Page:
The World Health Organisation on Monday held a stormy discussion on the future of smallpox virus samples, which Russia and the United States are seeking to preserve while others want them destroyed.
The question surrounding the destruction of the last official stocks of the deadly virus held by US and Russian laboratories has been recurring at the WHO since 1986.
Washington and Moscow want the viruses kept for scientific reasons, saying that it is necessary to continue research on their vaccines in order to prevent any resurgence of the transmissible disease which was eradicated in 1979.
They fear in particular that countries may have secretly kept the virus to be used as a biological weapon.
In a draft resolution put forward Monday to the 193 WHO member states, Russia and the US once again sought to conserve the samples, and wanted to begin discussing a possible date for their destruction only in five years.
Many countries want them destroyed immediately however and, amid the discord, the WHO decided to create a working group to work towards a compromise draft.
The debate will continue on Tuesday, a WHO spokeswoman said, ahead of a eventual vote on the resolution.
"Nothing is to be expected tonight on smallpox," said Fadela Chaib.
"The informal working group resumed its work at 17:30 pm (1530GMT). They will work for a couple of hours in a private session.
"They will then report back to the Committee A tomorrow morning."
The Russian envoy said during Monday's discussion: "We feel that we do not have sufficient guarantees on the efficiency and the preparation of the vaccines."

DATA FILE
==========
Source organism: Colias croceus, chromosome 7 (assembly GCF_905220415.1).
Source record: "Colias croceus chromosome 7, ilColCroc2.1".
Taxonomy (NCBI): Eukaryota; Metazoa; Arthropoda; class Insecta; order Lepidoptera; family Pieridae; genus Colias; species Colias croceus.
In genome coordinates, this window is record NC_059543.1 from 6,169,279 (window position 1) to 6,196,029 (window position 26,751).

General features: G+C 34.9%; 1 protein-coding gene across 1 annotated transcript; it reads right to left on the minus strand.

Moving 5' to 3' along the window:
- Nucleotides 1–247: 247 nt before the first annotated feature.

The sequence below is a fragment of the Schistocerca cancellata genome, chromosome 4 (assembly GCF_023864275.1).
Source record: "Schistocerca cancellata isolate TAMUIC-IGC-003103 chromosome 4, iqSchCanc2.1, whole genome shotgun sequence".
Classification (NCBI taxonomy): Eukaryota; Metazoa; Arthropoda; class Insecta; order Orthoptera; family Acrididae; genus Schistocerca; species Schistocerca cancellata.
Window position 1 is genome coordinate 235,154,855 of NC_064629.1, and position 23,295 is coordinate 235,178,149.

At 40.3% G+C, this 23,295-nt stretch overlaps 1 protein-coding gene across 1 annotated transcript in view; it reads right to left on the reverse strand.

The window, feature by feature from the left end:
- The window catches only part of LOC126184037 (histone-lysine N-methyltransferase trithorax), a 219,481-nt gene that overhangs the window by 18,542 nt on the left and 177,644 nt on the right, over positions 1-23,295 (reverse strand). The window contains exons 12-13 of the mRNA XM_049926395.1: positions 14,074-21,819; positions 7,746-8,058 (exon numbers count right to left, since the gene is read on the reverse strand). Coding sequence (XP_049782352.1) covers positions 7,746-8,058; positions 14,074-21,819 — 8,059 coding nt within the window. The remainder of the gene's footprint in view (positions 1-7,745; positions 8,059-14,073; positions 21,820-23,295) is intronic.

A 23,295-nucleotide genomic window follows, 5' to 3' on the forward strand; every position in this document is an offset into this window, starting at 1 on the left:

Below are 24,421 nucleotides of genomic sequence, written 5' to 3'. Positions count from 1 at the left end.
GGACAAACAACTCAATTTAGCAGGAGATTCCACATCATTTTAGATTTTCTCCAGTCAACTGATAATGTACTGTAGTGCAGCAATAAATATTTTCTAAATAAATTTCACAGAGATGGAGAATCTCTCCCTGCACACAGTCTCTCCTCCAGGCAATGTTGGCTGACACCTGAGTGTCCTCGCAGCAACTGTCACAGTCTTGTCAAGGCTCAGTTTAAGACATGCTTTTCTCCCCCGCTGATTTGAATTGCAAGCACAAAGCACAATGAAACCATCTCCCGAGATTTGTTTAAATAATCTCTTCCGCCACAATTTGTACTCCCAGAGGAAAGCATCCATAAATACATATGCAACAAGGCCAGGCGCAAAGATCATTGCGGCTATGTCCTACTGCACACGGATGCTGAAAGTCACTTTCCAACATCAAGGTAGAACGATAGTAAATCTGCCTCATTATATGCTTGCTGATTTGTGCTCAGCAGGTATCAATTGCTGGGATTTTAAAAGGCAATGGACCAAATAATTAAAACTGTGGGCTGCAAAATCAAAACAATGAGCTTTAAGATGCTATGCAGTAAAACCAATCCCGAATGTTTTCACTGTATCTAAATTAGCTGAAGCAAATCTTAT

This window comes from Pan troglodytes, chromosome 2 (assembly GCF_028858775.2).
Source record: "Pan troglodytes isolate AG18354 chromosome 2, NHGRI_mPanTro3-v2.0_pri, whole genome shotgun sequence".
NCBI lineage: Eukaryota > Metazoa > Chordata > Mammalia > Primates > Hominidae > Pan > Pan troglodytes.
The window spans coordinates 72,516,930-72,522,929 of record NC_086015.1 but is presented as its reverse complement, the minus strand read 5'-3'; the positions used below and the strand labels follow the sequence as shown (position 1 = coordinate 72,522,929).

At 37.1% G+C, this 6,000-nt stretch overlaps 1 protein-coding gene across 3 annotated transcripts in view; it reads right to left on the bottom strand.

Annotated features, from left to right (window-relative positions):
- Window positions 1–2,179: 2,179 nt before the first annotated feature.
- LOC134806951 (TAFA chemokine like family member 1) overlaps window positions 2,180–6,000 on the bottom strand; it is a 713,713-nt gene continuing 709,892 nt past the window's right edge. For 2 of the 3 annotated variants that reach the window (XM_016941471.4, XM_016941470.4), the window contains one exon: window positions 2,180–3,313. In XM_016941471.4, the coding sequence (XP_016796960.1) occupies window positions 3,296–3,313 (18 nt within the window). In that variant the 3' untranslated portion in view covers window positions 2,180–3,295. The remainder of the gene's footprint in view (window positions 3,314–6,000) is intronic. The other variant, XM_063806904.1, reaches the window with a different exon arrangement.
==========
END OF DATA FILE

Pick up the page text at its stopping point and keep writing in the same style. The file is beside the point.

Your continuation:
"Destruction will be irreversible," he added, noting that it is necessary to be "doubly prudent on a question that concerns security of all humanity."
"After the research, we can determine a date," he added.
The European Union, Canada, Israel, Monaco, Colombia and China were among countries that supported the move.
However, some 20 countries, including north African states, Iran, Thailand, Zimbabwe and Malaysia, were strongly against the resolution, saying that immediate destruction of the virus must be imposed.
"There is no longer scientific justification to keep these viruses," said a Malaysian diplomat.
"It's been 30 years since we agreed to keep the stocks," noted an Iranian envoy. "It is about time to fix a definitive date" to eradicate them.
Aid groups also spoke out against retaining the virus.
Edward Hammond, an adviser to Third World Network, said smallpox was "a question of national security for the US and Russia, hidden behind a health mask."